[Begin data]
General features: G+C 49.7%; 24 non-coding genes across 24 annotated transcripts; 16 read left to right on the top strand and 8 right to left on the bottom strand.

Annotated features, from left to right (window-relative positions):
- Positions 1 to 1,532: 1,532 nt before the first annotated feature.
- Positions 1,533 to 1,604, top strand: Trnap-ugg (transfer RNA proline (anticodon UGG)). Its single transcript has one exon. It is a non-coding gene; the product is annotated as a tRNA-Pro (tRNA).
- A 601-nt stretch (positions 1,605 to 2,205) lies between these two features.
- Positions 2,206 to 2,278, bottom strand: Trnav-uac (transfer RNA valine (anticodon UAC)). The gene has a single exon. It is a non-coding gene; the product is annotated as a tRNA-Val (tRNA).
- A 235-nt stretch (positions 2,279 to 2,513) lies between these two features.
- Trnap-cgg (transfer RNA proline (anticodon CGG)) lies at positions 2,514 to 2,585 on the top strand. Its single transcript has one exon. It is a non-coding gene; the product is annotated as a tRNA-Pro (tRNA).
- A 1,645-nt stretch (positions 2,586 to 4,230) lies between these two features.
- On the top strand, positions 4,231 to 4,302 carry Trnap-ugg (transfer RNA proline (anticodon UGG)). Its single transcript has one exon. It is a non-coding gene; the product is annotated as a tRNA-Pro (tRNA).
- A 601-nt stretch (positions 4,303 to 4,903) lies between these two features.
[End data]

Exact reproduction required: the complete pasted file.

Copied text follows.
General features: G+C 49.7%; 24 non-coding genes across 24 annotated transcripts; 16 read left to right on the top strand and 8 right to left on the bottom strand.

Annotated features, from left to right (window-relative positions):
- Positions 1 to 1,532: 1,532 nt before the first annotated feature.
- Positions 1,533 to 1,604, top strand: Trnap-ugg (transfer RNA proline (anticodon UGG)). Its single transcript has one exon. It is a non-coding gene; the product is annotated as a tRNA-Pro (tRNA).
- A 601-nt stretch (positions 1,605 to 2,205) lies between these two features.
- Positions 2,206 to 2,278, bottom strand: Trnav-uac (transfer RNA valine (anticodon UAC)). The gene has a single exon. It is a non-coding gene; the product is annotated as a tRNA-Val (tRNA).
- A 235-nt stretch (positions 2,279 to 2,513) lies between these two features.
- Trnap-cgg (transfer RNA proline (anticodon CGG)) lies at positions 2,514 to 2,585 on the top strand. Its single transcript has one exon. It is a non-coding gene; the product is annotated as a tRNA-Pro (tRNA).
- A 1,645-nt stretch (positions 2,586 to 4,230) lies between these two features.
- On the top strand, positions 4,231 to 4,302 carry Trnap-ugg (transfer RNA proline (anticodon UGG)). Its single transcript has one exon. It is a non-coding gene; the product is annotated as a tRNA-Pro (tRNA).
- A 601-nt stretch (positions 4,303 to 4,903) lies between these two features.